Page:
It’s fairly easy to extend your BNC cables with our guide or use an adaptor to convert your BNC security camera to PoE, but keep in mind that the PoE adapter also needs to be plugged into a power source.

Recycling/Upgrading Older Cameras

If you’re tired of multiple cables connecting your BNC security camera, converting to PoE is a great way to clean up because you only need one cable for video and audio, however, their length is something we’ve discussed that you need to learn about.

Since it’s ethernet, you can run it longer without splicing to avoid interference. Your security camera setup will look neater and be less obvious, and there will be less of a safety hazard because you won’t have as many cables and install work to manage.

Upgrading Your Security Camera System

Larger areas usually require more than one security camera. If your goal in switching to PoE is to clean up the security system, you’ll still need a cable for each camera. Converting to PoE will only cut your cable number in half.

There’s an easier way to upgrade your monitoring system when you need multiple security cameras other than simply connecting it to your TV or monitor as we’ve shown before. Wireless models like the Google Nest Cam (on Amazon) will watch the inside or outside of your house without the need for messy cables.

A wireless indoor security system is not only easier to install, but you also won’t have to deal with cables across the floors and up the walls. Nor will you need a central hub at all.

What to Do with Older Cameras and Cables?

If you’re environmentally conscious, you don’t want to throw your old security system in the trash. It’s not biodegradable. The same applies to your old coaxial cables. There’s nothing wrong with keeping a coaxial cable or two as backups because you never know when the one you’re using might need to be replaced.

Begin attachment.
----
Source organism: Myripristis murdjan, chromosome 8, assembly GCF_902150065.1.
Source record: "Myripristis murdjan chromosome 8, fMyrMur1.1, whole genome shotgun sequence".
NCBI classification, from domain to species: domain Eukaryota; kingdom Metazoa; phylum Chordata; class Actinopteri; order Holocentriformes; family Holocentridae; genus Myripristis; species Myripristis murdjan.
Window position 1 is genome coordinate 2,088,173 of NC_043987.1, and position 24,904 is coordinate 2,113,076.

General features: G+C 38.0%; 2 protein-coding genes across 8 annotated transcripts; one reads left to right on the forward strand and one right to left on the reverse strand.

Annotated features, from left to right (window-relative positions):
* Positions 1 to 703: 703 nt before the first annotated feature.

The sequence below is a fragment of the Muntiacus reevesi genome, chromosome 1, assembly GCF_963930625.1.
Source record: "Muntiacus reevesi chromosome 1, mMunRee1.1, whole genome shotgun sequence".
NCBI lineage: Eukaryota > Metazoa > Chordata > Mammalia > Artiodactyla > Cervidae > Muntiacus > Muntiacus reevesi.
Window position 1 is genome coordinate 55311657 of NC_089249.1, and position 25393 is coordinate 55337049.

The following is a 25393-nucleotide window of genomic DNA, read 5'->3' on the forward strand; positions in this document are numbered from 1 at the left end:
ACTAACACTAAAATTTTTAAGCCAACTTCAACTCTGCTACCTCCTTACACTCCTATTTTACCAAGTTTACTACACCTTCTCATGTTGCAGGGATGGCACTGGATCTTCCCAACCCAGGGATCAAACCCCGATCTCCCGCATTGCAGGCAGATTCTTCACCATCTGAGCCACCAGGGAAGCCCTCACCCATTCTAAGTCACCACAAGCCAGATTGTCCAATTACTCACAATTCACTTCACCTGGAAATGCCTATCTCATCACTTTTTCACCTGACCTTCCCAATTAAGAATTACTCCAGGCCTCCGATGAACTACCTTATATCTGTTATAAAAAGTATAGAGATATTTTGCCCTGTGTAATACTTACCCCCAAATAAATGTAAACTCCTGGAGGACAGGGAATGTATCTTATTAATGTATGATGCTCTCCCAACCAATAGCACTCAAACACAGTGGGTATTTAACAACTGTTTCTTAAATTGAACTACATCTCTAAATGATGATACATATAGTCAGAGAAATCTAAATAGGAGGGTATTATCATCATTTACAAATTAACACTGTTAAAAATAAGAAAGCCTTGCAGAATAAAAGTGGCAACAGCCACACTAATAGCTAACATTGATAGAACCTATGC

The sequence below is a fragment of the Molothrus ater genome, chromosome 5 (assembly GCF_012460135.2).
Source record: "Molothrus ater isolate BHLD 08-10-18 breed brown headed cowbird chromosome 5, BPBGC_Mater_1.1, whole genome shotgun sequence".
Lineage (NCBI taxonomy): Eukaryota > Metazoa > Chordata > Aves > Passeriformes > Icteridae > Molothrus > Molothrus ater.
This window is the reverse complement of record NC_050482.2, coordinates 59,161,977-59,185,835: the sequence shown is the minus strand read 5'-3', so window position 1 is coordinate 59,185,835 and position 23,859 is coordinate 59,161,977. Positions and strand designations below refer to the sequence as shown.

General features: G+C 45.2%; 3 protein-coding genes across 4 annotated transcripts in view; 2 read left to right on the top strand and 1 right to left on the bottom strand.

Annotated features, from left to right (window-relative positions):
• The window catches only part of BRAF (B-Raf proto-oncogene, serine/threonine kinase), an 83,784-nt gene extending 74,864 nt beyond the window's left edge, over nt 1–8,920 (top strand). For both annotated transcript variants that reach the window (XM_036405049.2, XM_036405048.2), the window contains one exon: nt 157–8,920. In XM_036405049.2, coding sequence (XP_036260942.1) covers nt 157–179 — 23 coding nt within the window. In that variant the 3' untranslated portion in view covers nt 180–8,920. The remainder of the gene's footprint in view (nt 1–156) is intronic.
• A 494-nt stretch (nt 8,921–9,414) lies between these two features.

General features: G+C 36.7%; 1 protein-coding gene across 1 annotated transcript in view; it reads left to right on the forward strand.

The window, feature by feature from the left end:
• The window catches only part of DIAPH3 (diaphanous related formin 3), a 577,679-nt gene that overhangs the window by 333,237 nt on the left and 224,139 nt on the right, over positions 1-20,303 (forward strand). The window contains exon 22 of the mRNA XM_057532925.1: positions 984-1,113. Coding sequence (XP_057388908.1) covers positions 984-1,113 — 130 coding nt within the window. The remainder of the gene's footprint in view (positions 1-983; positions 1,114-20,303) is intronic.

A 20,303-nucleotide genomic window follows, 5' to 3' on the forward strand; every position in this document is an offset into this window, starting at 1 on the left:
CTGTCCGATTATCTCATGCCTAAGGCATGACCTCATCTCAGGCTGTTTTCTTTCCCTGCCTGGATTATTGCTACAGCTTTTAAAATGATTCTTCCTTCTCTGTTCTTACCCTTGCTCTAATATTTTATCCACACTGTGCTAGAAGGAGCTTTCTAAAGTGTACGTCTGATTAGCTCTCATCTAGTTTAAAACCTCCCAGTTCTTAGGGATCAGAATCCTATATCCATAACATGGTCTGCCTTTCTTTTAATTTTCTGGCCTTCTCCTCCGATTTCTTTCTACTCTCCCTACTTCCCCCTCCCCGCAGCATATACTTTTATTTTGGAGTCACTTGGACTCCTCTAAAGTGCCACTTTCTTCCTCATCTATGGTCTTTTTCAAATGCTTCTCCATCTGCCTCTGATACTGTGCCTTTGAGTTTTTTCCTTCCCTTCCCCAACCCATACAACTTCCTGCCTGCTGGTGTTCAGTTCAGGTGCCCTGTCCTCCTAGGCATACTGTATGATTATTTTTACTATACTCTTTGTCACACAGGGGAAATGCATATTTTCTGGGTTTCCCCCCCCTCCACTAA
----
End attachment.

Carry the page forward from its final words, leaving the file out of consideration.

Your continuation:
Furthermore, your other redundant equipment can be donated to charities where they take in old components. You can also call your local trash removal service and ask for a special electronics pickup which will ensure that your cameras don’t end up in the general landfill.

Conclusion

With the purchase of a cheap adapter, you can convert your BNC security camera to POE. It’s simple to connect the adapter, and you’ll have improved power and video quality.

You can also get rid of some extra cables by converting to PoE for a neater and less obvious security camera system, additionally, as we explained in our tutorial, you can use a PTZ camera which has more functionality .

PoE might not always be the best choice if you have multiple security cameras inside. In this case, you might want to look at a wireless camera system.

Dennis stoner

Tuesday 26th of July 2022

Very handy and well explained.

Darren

Monday 7th of February 2022

Do not waste your time and money buying these adaptors because you have to use 2 in order for the camera to power on and you still end up with a BNC connection that you cannot connector to a router or NVR. These 2 DOUCHEBAGS are idiot's.

entropy in motion

Sunday 31st of October 2021

I have to say, I take issue with a few points that the author makes.

1. Converting to POE will likely not increase video resolution. While POE may support higher resolution, BNC/coaxial does not, and you aren't really converting the camera to POE, just adapting the cable. In instances like these, you'll usually find that you're still limited to whatever the lowest supported protocol, resolution, quality, etc. The real benefit to adapting to POE is the ability to make longer cable runs and/or use a newer style camera with an older system, or an older camera with a newer system.

2. I would be very hesitant about using any kind of wireless camera in any system that is meant for security, as wireless is inherently far less secure than wired, and if you are not the kind of person who can hack wireless networks or IoT devices, you aren't likely to be able to spot the difference between a unit truly designed with good security in mind, and what is happily broadcasting your information to anyone listening.

Other than that, fantastic article.